Do you wash your own clothes?
Let me be a little clearer - do YOU wash your own clothes, as opposed to a machine or perhaps another person? I’m asking only to provide a little context - not to blame you for something you haven’t done.
It wasn’t until I was hunched over a pile of clothes, fingers wrinkly from soap water and eyes more than a little itchy, wringing the coloured, chemical water out of my clothes that I had the thought - whatever this mix of red and blue liquid is that’s coming out, it doesn’t look too good. How am I justifying the “cleaning” of my clothes by aiding in the destruction of my planet? Was there a justification at all?
If you’ve taken the time to read through the label of any cleaning products, you’re sure to find names of chemicals you can’t even pronounce in one go. These chemicals have come to have a significant effect on the world we live in - phosphates often in laundry detergents and dishwashing liquid cause algal blooms in water bodies, consuming all the oxygen in the water and destroying biodiversity of that area. Some products, especially your personal cleansing products, are known to have micro plastics in them. These beads of sorts end up in entwined within the food chain, and have most recently been found in Whale Sharks, the largest fish in the sea who only ever eats plankton.
In all the different iterations of paradise that my mind had created, never once had I imagined what kind of cleaning products I would have with me - products worthy of being there. It’s easy to forget that one can still get dirty in paradise. All that changed the minute I came across Resora - a laundry detergent made by hand from used edible oil in Goa.
I was almost in disbelief, so I bought a packet, tried it, and immediately wrote to the girl making it - Marie Saito. I spoke to Marie about her process, the benefits of her product and the implications of making small but significant changes that can drastically alter the state of our planet.
The core ingredient of this product is the leftover edible oil and the first step is to collect it. This is done by speaking to a few restaurants beforehand who typically have leftover oil, and getting them to keep it aside for pickup. Then, they use a soap-making process called hot process. “First of all, we mix the used vegetable oil and caustic soda. Then we move on to the salting-out process which removes impurities and excessive alkaline elements by adding hot water and salt. After doing the salting-out processes three times, we mix the solution and washing powder and dry it for a week under the sun. Finally, we put the soap in a mixer to make it into powder” Marie explains.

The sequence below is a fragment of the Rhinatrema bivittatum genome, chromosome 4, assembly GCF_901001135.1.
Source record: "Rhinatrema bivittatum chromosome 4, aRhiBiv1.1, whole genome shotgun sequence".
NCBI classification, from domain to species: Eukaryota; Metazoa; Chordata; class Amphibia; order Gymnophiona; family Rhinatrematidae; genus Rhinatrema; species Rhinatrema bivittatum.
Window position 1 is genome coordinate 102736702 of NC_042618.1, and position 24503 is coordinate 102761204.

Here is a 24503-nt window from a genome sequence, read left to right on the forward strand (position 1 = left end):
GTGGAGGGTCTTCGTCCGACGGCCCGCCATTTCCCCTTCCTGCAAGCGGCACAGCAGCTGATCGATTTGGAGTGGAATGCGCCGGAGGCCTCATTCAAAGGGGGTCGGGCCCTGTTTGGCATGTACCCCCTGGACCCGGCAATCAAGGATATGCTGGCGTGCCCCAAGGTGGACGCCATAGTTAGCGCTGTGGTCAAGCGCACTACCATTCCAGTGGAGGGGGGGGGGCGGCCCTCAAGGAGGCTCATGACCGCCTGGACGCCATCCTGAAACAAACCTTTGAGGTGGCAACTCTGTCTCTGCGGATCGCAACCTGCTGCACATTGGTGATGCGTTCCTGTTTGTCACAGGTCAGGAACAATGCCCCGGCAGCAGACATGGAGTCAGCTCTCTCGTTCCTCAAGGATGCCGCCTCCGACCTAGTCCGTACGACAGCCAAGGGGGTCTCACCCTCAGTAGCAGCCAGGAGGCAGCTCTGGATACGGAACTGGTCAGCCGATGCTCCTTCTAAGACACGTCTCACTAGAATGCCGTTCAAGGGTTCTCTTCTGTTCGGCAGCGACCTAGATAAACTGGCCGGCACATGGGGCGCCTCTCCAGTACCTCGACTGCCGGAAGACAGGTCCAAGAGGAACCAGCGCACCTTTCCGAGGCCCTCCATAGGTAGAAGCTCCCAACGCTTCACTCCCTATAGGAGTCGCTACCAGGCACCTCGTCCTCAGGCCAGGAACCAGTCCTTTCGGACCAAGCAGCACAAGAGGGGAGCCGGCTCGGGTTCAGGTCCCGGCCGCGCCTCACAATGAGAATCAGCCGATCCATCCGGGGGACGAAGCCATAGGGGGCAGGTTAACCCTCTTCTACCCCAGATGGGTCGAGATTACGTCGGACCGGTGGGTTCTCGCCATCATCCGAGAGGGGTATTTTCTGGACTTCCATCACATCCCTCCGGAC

The product, an exemplary display of upcycling, is completely rid of any toxins, fragrances, or chemicals that would adversely affect the oceans where the oil would otherwise drain into if not for this process. The soap is completely biodegradable and the water left over from the washing can be used in your garden without a qualm. The soap can be used to wash clothes as well as as a cleaning product for floors. It can be used in a laundry machine as well, but put the soap in directly into the machine rather than in the slot for the soap.
The largest argument supporting the use of this product is to simply cut out the toxicity of the products that are currently being used by the masses. The toxic chemicals do not simply disappear, and it’s about time we came to terms with this fact. A small step by an individual, a family, a building, a community, a neighbourhood eventually goes a long, long way.
This process is naturally one that takes a significant amount of time and effort. At the beginning of this year, Marie executed everything on her own - from beginning to end. This was her learning process, as she describes it. Later, she used Work Away and created a volunteer program for people traveling through. They would get stay in exchange for their help with the soap making process. While this proved to be useful, it is hard to have a sustained amount of help throughout the year, and this still remains to be a large challenge for Marie.
Marie lives in Goa, where she makes her soap. It is for sale at Oxford Supermarket, Orchard Supermarket, People Tree and Larry’s Hut. Each packet of soap costs Rs. 300. You can write to Marie at [email protected] and reach out via Facebook if you are interested in having a large shipment sent to you, or if you’d like to work away and learn how to do this yourself!
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